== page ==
I’m starting to wonder if Mel Brooks’ movie-cum-musical "The Producers" will become a central text for Holocaust studies.
I recently saw the play when it came out to San Francisco, with Jason Alexander as Max Bialystock and Martin Short as Leo Bloom. I had heard of the unprecedented giddiness that had come over New York audiences when "The Producers" first opened two years ago, but I was unprepared for the collective emotional discharge from the audience. Despite the obvious number of Jews in the audience and the plethora of swastikas, people were swept away by the faux-Bavarian beer hall number "Der Guten Tog Hop Clop," and the lyrical, sophisticated showstopper "Springtime for Hitler." (For those living on the moon, the show is about a failed producer and repressed accountant hoping to make money off a failed musical about Hitler).
When the movie first came out in 1967, it earned Brooks an Academy Award for best screen play. There was some criticism of its jocular tone toward genocide, but there was little context for it, since the Holocaust had not yet become a popular subject for film and television, or for national discussion.
Brooks had said, regarding the movie and play, that by making fun of the Nazis one underscores their failure and our Jewish/American success. By laughing at them one wins a posthumous victory, as Emile Fackenheim said about Jews who observed their religion even after the Holocaust. Or as my colleague Steve Lipman, quoting a survivor, wrote in his very serious book "Laughter in Hell: The Use of Humor during the Holocaust": "The sight of a raging SS officer became less menacing as soon as one imagined him with his pants down or lying drunk in the mud." This sense of one-upping the Nazis must be part of "The Producers" liberating appeal.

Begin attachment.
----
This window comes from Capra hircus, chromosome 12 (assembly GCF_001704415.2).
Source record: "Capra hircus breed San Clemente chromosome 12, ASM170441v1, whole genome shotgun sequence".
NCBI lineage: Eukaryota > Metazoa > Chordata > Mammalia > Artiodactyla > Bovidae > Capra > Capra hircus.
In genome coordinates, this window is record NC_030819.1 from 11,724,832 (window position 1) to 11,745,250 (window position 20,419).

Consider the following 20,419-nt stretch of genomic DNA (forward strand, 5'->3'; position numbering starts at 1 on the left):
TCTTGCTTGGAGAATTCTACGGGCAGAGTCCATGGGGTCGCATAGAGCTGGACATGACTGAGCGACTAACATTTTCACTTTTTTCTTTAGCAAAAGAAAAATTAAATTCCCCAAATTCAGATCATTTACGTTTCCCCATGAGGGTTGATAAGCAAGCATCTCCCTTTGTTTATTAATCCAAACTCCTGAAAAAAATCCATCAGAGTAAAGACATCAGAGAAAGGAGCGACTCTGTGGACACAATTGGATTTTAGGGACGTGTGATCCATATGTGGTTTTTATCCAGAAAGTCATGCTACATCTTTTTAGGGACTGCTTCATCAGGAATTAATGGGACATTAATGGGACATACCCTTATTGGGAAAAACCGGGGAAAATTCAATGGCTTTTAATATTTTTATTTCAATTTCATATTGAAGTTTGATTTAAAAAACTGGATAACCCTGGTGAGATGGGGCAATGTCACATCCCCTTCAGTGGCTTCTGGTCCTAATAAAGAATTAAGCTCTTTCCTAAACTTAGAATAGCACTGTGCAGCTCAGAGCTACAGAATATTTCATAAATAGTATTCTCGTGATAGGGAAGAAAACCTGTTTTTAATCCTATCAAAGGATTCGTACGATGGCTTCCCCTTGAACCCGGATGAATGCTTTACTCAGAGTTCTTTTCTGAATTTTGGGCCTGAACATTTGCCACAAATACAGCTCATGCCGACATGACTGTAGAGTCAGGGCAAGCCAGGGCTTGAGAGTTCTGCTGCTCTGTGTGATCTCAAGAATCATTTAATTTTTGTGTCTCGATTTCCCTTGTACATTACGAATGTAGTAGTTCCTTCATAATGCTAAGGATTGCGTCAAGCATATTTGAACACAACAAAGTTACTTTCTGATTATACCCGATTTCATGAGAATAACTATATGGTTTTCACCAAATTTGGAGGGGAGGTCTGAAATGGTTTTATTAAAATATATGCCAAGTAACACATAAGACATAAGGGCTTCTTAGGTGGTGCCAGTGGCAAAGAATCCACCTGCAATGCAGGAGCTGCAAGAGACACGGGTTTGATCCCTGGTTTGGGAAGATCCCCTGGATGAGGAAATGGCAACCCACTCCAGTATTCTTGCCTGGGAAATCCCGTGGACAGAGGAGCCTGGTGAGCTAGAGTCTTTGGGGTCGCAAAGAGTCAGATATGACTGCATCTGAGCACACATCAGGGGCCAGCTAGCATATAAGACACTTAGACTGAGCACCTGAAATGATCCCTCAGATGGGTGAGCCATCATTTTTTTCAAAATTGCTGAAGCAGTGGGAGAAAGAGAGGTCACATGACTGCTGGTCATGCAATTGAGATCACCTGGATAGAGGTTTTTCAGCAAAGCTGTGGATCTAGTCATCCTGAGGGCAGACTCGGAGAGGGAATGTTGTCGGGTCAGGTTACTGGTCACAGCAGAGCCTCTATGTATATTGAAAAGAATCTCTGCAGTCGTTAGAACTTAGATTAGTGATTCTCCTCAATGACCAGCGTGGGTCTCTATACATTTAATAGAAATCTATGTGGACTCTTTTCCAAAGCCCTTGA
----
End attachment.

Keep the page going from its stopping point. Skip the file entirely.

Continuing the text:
Not long after seeing the play I picked up Frederic Spotts’ fascinating new book "Hitler and the Power of Aesthetics" (Overlook), which suggests that Hitler was essentially an artist who came into politics by accident, and whose obsession with culture was the foundation of his personality. In this view, becoming The Fuhrer was Hitler’s way of acquiring enough power, say, to design and build any museum or symphony hall he desired, or hire and fire musicians throughout Germany. Although the racism and hate was real and overwhelming, says Spotts, the pageant of the National Socialist state was part of its essence ó or, put another way, the medium was the message. Hitler, in the final analysis, saw himself as The Producer of the Third Reich.
Spotts, as he points out himself, is not the first to make this claim. Even during the war Thomas Mann and Walter Benjamin had described Hitler and fascism as having a fundamentally cultural character. And he is not alone today. The recent film "Max," about Hitler as a young painter, suggests that his desire to make his mark artistically was the primary drive in his life.
After reading Spotts’ analysis of Hitler’s lowbrow, kitschy taste, and in some cases shuddering through long passages of Hitler’s own words on the beauty of art and the German soul, I wondered if Brooks’ fantasia of a Nazi musical wasn’t more penetrating than I had first thought. Brooks creates an ex-Nazi and stand-in for Hitler, Franz Liebkind, who writes a musical about him in order to present the "real" Fuhrer, a man filled with joie de vivre instead of hate, portraying him in the cultural light he had always wanted to be seen in. Instead of the real Hitler pontificating on art, Brooks has his fake Hitler sing and dance: coarsely, boorishly, but compellingly nonetheless.
While Charlie Chaplin in "The Great Dictator," and Arthur Szyk in his wartime caricatures, turned The Fuhrer into something like this Liebkind, the real Hitler went on to hypnotize his country with what Spotts describes as unprecedented cultural magnetism. Laughing despite myself at Liebkind’s ironic Nazi lyrics, and then seeing Spotts’ photos of masses of Germans seduced by Hitler’s political song and dance, I wondered if the two characters weren’t just mirror images of one another. By understanding the comic, although still humorless, stage Hitler, perhaps we are better able to understand the evil, historical one. Mel Brooks is Frederick Spotts through the looking glass, and their strangely conjoined vision of Hitler as artist seems as compelling as any other.